PHSX 444 Advanced Physics Laboratory Spring 2020

Instructor: Paul Janzen
Office: CHCB 121
Office hours: Th 1:00-4:20 PM
Phone: 243-2374
Text: Data Reduction and Error Analysis for the Physical Sciences
by Philip R. Bevington & D. Keith Robinson.
Lecture: Mondays 3:00-4:50 PM in CHCB 012
Lab: Tues 1:00-4:20 PM


Advanced experiments in classical and modern physics, including optics; spectroscopy; laser science; atomic, nuclear, and particle physics; and data collection and reduction techniques for experimental scientists. This course is recommended for students entering graduate school in any experimental science.


PHSX 343 (Modern Physics) or equivalent, PHSX 461 (Quantum Mechanics) or equivalent; PHSX 323 (Intermediate Physics Lab) strongly suggested but not quite required.Students may not audit this class.


Each week, Monday will be dedicated to a lecture on one or more laboratory experiments you will be asked to perform. Methods of data reduction and error analysis will also be covered.

Laboratory Experiments:

Weekly labs will be performed on Tuesdays or Thursdays, with students working in groups. Labs will be carried out in rotations of two. Over the course of the semester, students will perform seven labs for which formal reports will be required. Six lab sessions, such as those involving programming, will be evaluated based on answers to questions included in the lab hand-out. Students are expected to maintain a clear, dated record of all experiment notes and hand-recorded data; a quadrille-ruled notebook is traditional. A USB memory stick will often be useful for maintaining an accessible copy of computer-recorded data.

It is expected that students will arrive to the lab sessions prepared to begin work, having read the outlines and started any necessary research ahead of time. Students should be prepared to answer ``what are you about to measure'' and ``how will you measure it'' prior to the start of lab.

Data analysis will be performed in Python.

Laboratory Reports:

A formal typeset report is required for seven labs. Each report must include an abstract, theoretical background, any necessary diagrams of the apparatus, a description of the experimental procedure, data tables, data analysis and discussion, and conclusions. Computer analysis of data is generally required; many labs will require detailed error analysis. Although students will work in groups to set up the experiments and to collect data, the analysis and the text of each report is to be done individually.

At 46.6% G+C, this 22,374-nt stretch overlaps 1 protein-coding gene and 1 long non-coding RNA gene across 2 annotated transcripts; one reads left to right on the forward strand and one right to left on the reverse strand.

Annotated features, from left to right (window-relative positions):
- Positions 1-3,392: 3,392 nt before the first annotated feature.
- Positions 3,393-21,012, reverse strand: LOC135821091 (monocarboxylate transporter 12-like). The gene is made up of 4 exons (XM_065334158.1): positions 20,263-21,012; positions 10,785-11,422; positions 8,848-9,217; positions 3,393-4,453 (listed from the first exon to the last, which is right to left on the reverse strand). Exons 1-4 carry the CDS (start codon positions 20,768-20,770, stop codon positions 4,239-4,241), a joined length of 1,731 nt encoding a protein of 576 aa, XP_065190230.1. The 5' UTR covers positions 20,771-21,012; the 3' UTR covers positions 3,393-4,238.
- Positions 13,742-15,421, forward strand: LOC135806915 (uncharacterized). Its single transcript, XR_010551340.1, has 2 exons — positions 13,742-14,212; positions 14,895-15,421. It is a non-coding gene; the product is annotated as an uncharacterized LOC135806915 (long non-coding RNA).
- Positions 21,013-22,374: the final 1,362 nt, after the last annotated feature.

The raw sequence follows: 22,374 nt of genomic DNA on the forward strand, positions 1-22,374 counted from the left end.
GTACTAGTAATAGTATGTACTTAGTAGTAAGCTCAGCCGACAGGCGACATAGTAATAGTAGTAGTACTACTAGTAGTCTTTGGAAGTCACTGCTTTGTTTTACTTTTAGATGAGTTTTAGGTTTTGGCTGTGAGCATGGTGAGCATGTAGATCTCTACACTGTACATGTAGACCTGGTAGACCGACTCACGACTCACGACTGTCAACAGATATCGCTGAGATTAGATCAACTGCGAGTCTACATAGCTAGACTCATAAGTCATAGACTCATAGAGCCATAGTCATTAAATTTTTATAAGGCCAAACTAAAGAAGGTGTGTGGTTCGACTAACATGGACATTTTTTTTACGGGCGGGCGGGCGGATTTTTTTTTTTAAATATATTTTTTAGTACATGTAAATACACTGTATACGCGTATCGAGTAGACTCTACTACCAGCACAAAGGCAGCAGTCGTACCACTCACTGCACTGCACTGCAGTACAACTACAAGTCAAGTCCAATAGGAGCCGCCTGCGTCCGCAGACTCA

For the seven labs requiring formal reports, the reports are due ONE week after the conclusion of the lab. A brief analysis of the data is due sooner (at the latest, the Friday following a Tuesday lab, or the Monday following a Thursday lab) and will be graded and returned prior to the due date of the formal report. Requests for extensions on time should be made as soon as it is clear more time is needed (I expect to grant most students a one-week extension at some point).

Programming lab work should be finished during the lab session, or at most within one day. ``Q & A'' labs are due one week after the lab session and do not require a prior brief analysis.

Any homework assigned in a Monday lecture will be due by 5:00 pm that Friday. A 5% per day fee will be assessed for late work. Homework will generally be statistics problems or short reviews of papers.


Formal Lab Reports: 45%
Preliminary Data Analysis: 15%
``Q&A'' Labs: 30%
Homework: 10%

Tentative Course Outline

Week   Laboratory Topic
1 Jan 13 - 17 Python programming 1
2 - 3 Jan 21 - 31 Ebert (full) / Thermal laser
4 Feb 3 - 7 Grab bag: Poisson stats, Helmholtz coils, e/m
5 Feb 10 - 14 Python and curve fitting
6 - 7 Feb 18 - 28 Compton scattering (full) / Muon
8 - 9 Mar 2 - 13 Spectroscopy 1 (Balmer, isotope) (full) / SQUID (full)
10 - 11 Mar 23 - Apr 3 Spectroscopy 2 (Zeeman) (full) / Fresnel (full)
12 -13 Apr 6 - 17 TBD (full)
14 Apr 20 - 24 Labview

Learning Outcomes:

In completing this course, it is expected that the student:


All students must practise academic honesty. Academic misconduct is subject to an academic penalty by the course instructor and/or disciplinary sanction by the University. All students need to be familiar with the Student Conduct Code. The Code is available for review online, though the URL changes frequently.

Students with disabilities may request reasonable modifications by contacting me. The University of Montana assures equal access to instruction for students with disabilities in collaboration with instructors and Disability Services for Students, which is located in Lommasson Center 154. The University does not permit fundamental alterations of academic standards or retroactive modifications.

This document was generated using the LaTeX2HTML translator Version 2008 (1.71) and then hand editing.

Copyright © 1993, 1994, 1995, 1996, Nikos Drakos, Computer Based Learning Unit, University of Leeds.
Copyright © 1997, 1998, 1999, Ross Moore, Mathematics Department, Macquarie University, Sydney.

Paul Janzen 2020-01-10